Sunday, April 28, 2013

Writing in a series: why I created my own universe

I got a wonderful email the other day, from a reader who was requesting the free story I offer via this blog. It was the kind of email authors dream about because she said she had read The Sixth Discipline (which she got free in iBooks, but it's also free almost everywhere) and loved it enough to buy the sequel No Safe Haven, and loved it enough to buy all my other books in the iBooks store. On top of that, when I checked, she had left a review on iBooks! Talk about your ideal readers!

When I sent her the story, I suggested she read Tribes first, because it's most like the Haven books in overall tone, and I warned her that Shades of Empire is noticeably darker and more explicit than my other books. But when I was writing the email, it occurred to me that in some ways, the fact that she loved the Haven books so much could make it difficult for her to enjoy the other books.

Readers love books in a series. Once they find a character they like, they want to stick with him or her. When a local book club read my fantasy novella Where Magic Rules, one of the questions the readers asked me was did I have any books in a series.

Authors, on the other hand, often find it difficult keep finding new things to say about a character. The Haven “series” is only two books long, and I didn't know it would be two when I started it. As it turned out, I had too much story in my head for it to fit into one book. Fortunately, there was an eight-year gap in the story, which made a logical place to end the first book; I just had to be sure there was enough resolution of all but the one significant plot point that continues in the second book.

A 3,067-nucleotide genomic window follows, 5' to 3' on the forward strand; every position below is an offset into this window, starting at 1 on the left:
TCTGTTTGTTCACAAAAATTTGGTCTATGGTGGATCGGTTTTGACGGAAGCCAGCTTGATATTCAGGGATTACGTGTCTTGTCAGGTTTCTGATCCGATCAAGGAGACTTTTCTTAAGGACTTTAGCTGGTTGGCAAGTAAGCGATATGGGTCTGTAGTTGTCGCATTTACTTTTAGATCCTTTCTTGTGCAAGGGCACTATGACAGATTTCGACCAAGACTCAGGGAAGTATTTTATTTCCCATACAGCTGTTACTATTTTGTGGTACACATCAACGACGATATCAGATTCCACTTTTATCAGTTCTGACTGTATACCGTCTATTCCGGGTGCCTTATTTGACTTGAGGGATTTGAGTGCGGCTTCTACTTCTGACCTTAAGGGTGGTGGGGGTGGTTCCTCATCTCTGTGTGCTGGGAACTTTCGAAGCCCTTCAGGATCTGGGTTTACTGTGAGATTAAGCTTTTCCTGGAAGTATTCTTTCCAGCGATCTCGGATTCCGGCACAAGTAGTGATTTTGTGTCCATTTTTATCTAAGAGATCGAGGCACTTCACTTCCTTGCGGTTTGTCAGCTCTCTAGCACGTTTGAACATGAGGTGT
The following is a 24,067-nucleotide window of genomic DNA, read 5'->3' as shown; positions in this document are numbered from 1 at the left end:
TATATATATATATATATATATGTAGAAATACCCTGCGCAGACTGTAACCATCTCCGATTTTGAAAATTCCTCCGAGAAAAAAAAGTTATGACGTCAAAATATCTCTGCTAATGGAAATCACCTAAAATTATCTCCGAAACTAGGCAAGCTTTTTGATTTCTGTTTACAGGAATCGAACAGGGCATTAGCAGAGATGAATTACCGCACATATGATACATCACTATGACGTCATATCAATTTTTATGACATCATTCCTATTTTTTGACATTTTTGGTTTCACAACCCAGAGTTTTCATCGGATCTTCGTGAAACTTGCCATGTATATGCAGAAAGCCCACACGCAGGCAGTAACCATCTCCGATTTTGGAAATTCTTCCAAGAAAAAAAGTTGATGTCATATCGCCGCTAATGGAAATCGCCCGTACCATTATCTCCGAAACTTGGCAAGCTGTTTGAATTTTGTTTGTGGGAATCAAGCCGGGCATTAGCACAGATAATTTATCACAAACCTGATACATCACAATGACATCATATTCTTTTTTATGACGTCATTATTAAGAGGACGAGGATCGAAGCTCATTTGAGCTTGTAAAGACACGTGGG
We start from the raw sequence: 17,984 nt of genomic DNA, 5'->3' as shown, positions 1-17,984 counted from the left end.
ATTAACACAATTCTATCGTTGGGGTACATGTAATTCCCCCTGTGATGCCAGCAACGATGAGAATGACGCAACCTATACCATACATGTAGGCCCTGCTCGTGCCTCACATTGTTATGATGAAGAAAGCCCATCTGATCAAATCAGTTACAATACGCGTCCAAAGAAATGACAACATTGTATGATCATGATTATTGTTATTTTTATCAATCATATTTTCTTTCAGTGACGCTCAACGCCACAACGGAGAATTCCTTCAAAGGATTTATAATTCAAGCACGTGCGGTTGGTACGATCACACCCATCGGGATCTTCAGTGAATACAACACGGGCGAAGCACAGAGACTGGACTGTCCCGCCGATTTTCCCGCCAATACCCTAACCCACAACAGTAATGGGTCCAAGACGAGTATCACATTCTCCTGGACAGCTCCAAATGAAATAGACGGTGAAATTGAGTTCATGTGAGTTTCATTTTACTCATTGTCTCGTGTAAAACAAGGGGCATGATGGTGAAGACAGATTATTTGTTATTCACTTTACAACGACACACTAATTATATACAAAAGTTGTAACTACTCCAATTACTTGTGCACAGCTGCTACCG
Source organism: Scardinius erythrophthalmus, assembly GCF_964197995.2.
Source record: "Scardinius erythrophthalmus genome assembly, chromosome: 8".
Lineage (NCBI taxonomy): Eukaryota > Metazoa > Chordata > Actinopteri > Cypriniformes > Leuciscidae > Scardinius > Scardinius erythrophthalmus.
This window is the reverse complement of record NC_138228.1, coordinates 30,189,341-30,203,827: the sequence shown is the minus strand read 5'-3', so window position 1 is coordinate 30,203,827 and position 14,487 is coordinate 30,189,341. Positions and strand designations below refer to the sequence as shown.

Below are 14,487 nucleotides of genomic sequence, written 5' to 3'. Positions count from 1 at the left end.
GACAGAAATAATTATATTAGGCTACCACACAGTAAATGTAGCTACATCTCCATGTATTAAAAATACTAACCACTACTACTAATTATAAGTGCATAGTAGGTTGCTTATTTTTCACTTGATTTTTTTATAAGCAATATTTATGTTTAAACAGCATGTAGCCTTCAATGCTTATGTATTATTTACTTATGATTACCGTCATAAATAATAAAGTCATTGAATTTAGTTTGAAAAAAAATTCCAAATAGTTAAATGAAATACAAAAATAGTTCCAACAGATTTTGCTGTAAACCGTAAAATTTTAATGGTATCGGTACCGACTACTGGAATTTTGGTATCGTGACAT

But in a sense, most of my books are in a series. All of my far future science fiction stories take place in a universe in which people from earth colonized other worlds in a way that left them cut off from our earth. The societies and cultures they created varied, depending on why they left their own world. I call them "sleeper worlds," partly because the colonists traveled in suspended animation. In the Haven books, there were three distinct groups on the colony world of Haven: one looking for new resources, one wanting isolation to experience harmony with nature, and one hoping for a total lack of government. In Tribes, the world was a prison colony, and its culture and government evolved from prison gangs. The colony world in The Nostalgia Gambit is an exception in that it's not a sleeper world.

I named my universe the ThreeCon universe, for the Third Confederation of Planets, the organization I created to oversee commerce and other interaction between the worlds. Although there are no characters shared between stories (except for the Haven books), the universe has a consistent, shared history. There are events mentioned in one that carry over into other stories, too.

My next book, most likely titled Saronna's Gift will be a romance, but it's also set in the ThreeCon universe, and the sleeper world the story takes place on was founded as religious colony by a charismatic but despotic leader who believed in an Old Testament-style patriarchy. After a few centuries of isolation, the world is a pretty awful place, in a lot of ways. The story starts when a young woman's father takes her to a city to sell her. I'm hoping the book will appeal to both romance readers and science fiction readers.

Really, my kind of series is the kind authors like: low overhead for the writer in creating the overall history, and a new set of characters each time. I don't know how much benefit that is to readers. If you have an opinion, let me know in the comments.

No comments:

Post a Comment